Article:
Such spoilers would put an international protection force in an awkward position, depending on how many people side against the government. Exactly how unified or unifying is a government that rules from behind a wall of foreign troops?

The good news is that ISIS has popularity problems too, and is now seen as a foreign, occupying force.

“In the beginning, it was mostly Libyans,” a defense official said, but foreign fighters from the more southern parts of Africa are now moving into the country and staying, instead of moving on to Turkey, Iraq or Syria. The new arrivals annoy the Libyans, according to one official, who described ethnic prejudice against sub-Saharan Africans as a regular fact of life in Libya.

Gathering Forces

Last month, al-Sarraj rejected a British offer to help, and announced instead plans to gather various Libyan forces for a joint anti-ISIS effort. But experts say it’s going to need foreign help.

Patrick Skinner, former CIA case officer and director of special projects for the Soufan Group, says it’s a fair bet that the United States will “play a train-and-advise role at very least once a stable partner is in place.”

“Sadly, the U.S. has growing experience with training and equipping forces that some large portion of the ‘host’ country probably oppose or at least don't support. Libya will continue a recent trend from Afghanistan, Iraq, and Syria of the U.S. seeking stability through picking a partner and hoping increased capacity leads to larger change/acceptance/reform. It hasn't worked altogether well in various degrees, but we will try it again in Libya,” he said.

Skinner said the U.S. might wind up helping more than one of the competing governments.

“We've got no qualms encouraging a new Unity Government while maintaining a strike capability with local forces somewhat less aligned with the new government. It's a balance,” he said.

A very delicate balance; the United States must be careful not to appear to slight the eastern-based Tobruk Parliament as it doles out gear to the Unity Government.

“One of the fundamental challenges here is to avoid picking sides between the east and the west,” said Chivvis. “The President’s Council, in theory, should represent at least part of the Eastern government because it’s supposed to be a government of national accord. It’s not only supposed to be about unity between the GNC and the GNA It’s also about bringing in the representatives from the east. How effectively it’s done that is unclear because the east refused, for many months, to confirm the cabinet that the presidency council of the GNA had appointed. It’s still unclear, to me at least, exactly to what extent the presidential council can be said to represent the Tobruk government.”

The United States could work with both, said Chivvas. 

“Any support, training, or equipping you provide to one side will be viewed by the other side as favoritism. Up until now, both sides have cared much more about their relative strength vis-à-vis each other than they have about ISIL insurgents,” he said. “If we go in and say we are going to give support to the forces of…General Haftar’s forces in the east, that will be looked upon very negatively by exactly those forces that we are trying to get to come around to an agreement in Tripoli.”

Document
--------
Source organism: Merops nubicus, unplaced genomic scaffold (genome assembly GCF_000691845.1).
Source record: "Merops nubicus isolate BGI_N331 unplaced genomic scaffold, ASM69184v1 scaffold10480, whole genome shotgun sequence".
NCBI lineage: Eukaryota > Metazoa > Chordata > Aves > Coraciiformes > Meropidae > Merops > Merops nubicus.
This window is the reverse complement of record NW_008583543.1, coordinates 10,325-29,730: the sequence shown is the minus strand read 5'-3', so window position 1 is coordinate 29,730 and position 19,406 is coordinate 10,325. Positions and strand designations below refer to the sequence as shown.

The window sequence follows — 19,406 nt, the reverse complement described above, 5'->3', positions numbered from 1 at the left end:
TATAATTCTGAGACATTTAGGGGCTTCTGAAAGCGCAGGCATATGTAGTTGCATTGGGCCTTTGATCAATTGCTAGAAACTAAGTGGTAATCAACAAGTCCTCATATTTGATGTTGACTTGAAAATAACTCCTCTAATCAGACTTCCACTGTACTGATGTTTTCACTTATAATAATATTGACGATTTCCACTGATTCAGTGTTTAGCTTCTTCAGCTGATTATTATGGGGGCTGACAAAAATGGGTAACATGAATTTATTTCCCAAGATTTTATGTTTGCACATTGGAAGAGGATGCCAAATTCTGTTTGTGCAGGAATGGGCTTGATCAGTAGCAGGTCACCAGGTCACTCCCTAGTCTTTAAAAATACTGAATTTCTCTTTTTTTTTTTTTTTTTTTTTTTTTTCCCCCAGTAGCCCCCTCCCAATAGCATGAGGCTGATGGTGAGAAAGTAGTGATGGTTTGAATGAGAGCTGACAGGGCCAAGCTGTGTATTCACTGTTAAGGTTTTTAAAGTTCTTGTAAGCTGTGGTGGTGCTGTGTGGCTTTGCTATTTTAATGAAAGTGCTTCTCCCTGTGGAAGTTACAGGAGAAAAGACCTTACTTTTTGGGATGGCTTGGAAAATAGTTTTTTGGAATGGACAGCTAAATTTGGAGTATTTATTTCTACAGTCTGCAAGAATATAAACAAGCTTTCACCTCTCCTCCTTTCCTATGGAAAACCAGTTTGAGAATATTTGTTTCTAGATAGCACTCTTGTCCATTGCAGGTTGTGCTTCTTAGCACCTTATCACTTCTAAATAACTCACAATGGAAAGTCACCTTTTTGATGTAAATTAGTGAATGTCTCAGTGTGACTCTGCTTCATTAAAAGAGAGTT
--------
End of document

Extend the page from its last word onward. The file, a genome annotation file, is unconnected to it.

This new force’s first mission would likely be defending the al-Sarraj administration from rival militia groups.

“You’ve got a government set up, say, in buildings in Tripoli. Who is providing protection for that government, first of all? That’s an important question. Depending upon on what militias they have that are loyal to them, it’s not entirely clear whether or not they will be able to provide sufficient protection without some kind of international help,” said Chivvis. “That’s the first instance in which discussion about international support, the international assistance mission start to come into play, and that’s separate from the question of what kind of counter-ISIL operations the United States and its allies and partners in the region might carry out.”

And what of those counter-ISIS efforts?

Defense officials said that U.S. airstrikes had been effective “to a point.” A renewed campaign could even keep ISIS from spreading in Libya or outward to places like Algeria and the Sinai, would “need to be sustained,” one official said. “We had to do multiple strikes in Iraq every night” to change the dynamic there.

If that doesn’t work, it will be time to consider ground troops, Chivvis said.

“A full-scale recapture of Sirte from ISIL, which needs to be the objective, that’s going to require ground forces,” said  Chivvis. “My view is that those forces don’t exist in Libya itself in any combination of the various militias that are on the ground. So, what that means is that either the political situation is going to have to get better, or eventually there will have to be Western ground forces on the ground to retake and stabilize Sirte. Now, we are not at that point. Because if you do that right now, before there is a legitimate government in Libya, there’s going to be no way out, effectively. So that is a strategy that could become necessary in the medium term.”

But will the presence of U.S. troops provide a rallying point for ISIS and its recruiters?

“Most people who are experts in Libya believe that any foreign forces in Libya will be rejected immediately by the rejected by the local population. My view is that that is an overly simplistic understanding of how local populations respond to the presence of foreign forces,” Chivvis said. “While there’s no question that ISIL would use the presence of foreign forces as part of its strategic communications plan, the actual reception of the vast majority would depend upon a range of different factors, first and foremost, whether or not their lives are actually improving,” he said. “There are things we now know to do better 10 or 15 years ago.”

Let’s hope so.